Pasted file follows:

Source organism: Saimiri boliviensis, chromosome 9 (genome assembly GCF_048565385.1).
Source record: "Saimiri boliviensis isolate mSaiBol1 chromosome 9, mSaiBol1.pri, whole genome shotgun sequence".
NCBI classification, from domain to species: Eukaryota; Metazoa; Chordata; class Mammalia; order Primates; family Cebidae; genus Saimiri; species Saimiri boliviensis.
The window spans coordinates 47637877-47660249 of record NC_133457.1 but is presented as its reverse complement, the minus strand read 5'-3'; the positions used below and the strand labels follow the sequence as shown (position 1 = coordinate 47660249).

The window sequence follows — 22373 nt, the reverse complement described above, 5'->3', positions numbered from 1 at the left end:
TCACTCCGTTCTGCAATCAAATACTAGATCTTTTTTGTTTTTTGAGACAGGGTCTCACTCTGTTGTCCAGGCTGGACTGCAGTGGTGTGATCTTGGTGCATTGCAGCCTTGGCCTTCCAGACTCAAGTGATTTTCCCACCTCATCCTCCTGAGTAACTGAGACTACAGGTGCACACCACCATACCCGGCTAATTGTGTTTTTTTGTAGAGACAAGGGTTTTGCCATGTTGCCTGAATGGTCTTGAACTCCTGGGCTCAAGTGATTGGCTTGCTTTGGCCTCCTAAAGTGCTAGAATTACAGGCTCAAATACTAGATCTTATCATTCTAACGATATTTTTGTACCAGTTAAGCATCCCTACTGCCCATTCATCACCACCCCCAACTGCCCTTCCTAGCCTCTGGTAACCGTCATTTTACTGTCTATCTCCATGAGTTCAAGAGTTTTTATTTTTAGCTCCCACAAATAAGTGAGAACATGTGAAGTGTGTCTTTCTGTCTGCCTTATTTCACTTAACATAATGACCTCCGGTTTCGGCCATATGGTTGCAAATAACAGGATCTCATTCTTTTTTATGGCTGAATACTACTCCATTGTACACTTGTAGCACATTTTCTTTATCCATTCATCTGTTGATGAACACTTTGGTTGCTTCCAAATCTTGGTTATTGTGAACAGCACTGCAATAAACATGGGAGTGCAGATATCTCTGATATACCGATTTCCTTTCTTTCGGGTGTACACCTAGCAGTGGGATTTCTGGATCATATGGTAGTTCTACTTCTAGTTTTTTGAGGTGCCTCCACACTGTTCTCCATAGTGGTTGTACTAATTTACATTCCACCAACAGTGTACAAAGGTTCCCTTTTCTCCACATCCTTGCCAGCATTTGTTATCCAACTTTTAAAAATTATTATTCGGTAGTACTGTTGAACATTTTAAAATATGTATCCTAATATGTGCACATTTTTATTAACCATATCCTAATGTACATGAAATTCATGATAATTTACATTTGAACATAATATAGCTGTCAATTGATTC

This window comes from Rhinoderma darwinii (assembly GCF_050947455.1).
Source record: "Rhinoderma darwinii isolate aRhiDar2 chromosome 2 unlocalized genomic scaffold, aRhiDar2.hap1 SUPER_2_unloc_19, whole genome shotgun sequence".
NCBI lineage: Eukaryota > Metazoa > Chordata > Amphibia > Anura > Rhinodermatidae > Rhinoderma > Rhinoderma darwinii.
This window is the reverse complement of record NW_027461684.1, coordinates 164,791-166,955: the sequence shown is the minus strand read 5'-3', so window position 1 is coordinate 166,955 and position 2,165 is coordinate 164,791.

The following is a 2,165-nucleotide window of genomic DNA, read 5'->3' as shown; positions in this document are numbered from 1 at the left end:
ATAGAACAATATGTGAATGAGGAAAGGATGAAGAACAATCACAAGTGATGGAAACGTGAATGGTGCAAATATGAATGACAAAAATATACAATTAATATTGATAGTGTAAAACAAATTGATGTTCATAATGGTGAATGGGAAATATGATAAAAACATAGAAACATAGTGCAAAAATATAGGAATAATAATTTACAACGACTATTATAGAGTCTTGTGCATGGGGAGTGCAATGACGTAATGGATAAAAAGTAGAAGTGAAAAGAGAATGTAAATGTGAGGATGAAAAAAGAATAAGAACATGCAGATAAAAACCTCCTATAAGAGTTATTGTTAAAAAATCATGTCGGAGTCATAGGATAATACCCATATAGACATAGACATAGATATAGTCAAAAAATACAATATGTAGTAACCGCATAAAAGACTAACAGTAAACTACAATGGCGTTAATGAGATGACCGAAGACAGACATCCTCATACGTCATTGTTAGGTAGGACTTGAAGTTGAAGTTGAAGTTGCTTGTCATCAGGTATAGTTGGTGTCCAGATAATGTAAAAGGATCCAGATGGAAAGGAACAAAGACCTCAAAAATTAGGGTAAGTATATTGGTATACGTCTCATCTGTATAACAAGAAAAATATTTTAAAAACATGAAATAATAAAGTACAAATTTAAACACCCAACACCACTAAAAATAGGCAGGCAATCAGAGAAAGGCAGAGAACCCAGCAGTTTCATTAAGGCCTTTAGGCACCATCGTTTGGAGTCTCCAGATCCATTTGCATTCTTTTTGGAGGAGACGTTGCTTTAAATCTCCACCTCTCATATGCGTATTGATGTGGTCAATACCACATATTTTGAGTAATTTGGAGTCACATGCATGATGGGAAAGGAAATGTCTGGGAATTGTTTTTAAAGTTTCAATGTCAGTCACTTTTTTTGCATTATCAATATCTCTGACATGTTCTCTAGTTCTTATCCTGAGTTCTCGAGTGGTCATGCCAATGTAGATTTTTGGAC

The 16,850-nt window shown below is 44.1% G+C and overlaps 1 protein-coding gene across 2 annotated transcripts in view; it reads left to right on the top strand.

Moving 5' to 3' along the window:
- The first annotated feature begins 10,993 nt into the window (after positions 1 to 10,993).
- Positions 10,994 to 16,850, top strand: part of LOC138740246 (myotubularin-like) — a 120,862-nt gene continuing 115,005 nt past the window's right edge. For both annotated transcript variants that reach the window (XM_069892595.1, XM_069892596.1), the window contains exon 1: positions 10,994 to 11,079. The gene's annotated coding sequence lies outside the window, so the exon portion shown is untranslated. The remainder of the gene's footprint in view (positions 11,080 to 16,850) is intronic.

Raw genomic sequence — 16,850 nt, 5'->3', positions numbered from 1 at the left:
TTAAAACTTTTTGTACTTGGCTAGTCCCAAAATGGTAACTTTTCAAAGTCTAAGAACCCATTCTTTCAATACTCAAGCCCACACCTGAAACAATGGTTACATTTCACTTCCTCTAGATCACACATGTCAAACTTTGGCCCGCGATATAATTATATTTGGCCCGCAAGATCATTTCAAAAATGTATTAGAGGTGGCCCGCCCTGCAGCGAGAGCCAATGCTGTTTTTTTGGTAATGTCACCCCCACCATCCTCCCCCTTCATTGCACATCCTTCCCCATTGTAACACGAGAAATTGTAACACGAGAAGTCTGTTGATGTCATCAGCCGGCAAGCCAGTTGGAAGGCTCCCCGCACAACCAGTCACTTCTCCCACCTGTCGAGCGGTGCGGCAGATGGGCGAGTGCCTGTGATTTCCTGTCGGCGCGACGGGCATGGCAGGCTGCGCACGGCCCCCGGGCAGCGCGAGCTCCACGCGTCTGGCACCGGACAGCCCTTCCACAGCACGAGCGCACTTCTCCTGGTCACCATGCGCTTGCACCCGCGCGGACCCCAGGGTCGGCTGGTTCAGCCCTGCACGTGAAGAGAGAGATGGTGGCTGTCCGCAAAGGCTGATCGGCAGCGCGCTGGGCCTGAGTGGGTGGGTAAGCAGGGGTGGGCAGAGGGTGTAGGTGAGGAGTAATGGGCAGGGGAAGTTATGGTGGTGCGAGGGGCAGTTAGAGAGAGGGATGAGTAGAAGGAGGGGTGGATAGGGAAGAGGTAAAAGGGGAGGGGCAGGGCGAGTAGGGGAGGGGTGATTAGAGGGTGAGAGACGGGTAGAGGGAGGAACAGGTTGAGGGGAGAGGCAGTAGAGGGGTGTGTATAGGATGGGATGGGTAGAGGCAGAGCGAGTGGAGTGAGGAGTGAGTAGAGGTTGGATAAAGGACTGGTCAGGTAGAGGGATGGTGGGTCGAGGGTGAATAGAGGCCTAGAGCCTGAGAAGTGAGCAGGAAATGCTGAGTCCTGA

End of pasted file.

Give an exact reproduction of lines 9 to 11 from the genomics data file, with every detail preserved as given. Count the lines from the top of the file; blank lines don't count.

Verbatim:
NCBI lineage: Eukaryota > Metazoa > Chordata > Amphibia > Anura > Rhinodermatidae > Rhinoderma > Rhinoderma darwinii.
This window is the reverse complement of record NW_027461684.1, coordinates 164,791-166,955: the sequence shown is the minus strand read 5'-3', so window position 1 is coordinate 166,955 and position 2,165 is coordinate 164,791.

The following is a 2,165-nucleotide window of genomic DNA, read 5'->3' as shown; positions in this document are numbered from 1 at the left end: